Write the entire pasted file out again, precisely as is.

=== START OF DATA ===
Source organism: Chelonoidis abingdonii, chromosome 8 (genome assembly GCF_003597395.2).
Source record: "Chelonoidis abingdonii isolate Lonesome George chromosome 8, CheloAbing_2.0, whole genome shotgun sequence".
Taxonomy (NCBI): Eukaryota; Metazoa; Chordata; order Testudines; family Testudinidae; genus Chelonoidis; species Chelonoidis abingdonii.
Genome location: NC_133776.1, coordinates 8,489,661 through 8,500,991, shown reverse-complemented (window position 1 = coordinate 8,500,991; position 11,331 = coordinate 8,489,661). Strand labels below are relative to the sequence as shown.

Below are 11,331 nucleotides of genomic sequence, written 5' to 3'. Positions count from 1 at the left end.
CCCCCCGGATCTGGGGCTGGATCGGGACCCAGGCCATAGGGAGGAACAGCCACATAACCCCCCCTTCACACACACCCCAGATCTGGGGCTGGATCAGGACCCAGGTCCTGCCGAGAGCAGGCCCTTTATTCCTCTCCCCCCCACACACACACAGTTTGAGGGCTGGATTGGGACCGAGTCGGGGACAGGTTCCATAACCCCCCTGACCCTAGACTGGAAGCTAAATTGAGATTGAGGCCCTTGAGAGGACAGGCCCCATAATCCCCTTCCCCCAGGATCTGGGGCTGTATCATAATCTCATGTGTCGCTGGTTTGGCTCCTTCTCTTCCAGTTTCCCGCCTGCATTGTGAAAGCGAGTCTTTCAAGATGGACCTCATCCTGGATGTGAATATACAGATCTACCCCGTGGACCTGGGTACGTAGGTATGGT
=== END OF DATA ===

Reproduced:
Source organism: Chelonoidis abingdonii, chromosome 8 (genome assembly GCF_003597395.2).
Source record: "Chelonoidis abingdonii isolate Lonesome George chromosome 8, CheloAbing_2.0, whole genome shotgun sequence".
Taxonomy (NCBI): Eukaryota; Metazoa; Chordata; order Testudines; family Testudinidae; genus Chelonoidis; species Chelonoidis abingdonii.
Genome location: NC_133776.1, coordinates 8,489,661 through 8,500,991, shown reverse-complemented (window position 1 = coordinate 8,500,991; position 11,331 = coordinate 8,489,661). Strand labels below are relative to the sequence as shown.

Below are 11,331 nucleotides of genomic sequence, written 5' to 3'. Positions count from 1 at the left end.
CCCCCCGGATCTGGGGCTGGATCGGGACCCAGGCCATAGGGAGGAACAGCCACATAACCCCCCCTTCACACACACCCCAGATCTGGGGCTGGATCAGGACCCAGGTCCTGCCGAGAGCAGGCCCTTTATTCCTCTCCCCCCCACACACACACAGTTTGAGGGCTGGATTGGGACCGAGTCGGGGACAGGTTCCATAACCCCCCTGACCCTAGACTGGAAGCTAAATTGAGATTGAGGCCCTTGAGAGGACAGGCCCCATAATCCCCTTCCCCCAGGATCTGGGGCTGTATCATAATCTCATGTGTCGCTGGTTTGGCTCCTTCTCTTCCAGTTTCCCGCCTGCATTGTGAAAGCGAGTCTTTCAAGATGGACCTCATCCTGGATGTGAATATACAGATCTACCCCGTGGACCTGGGTACGTAGGTATGGT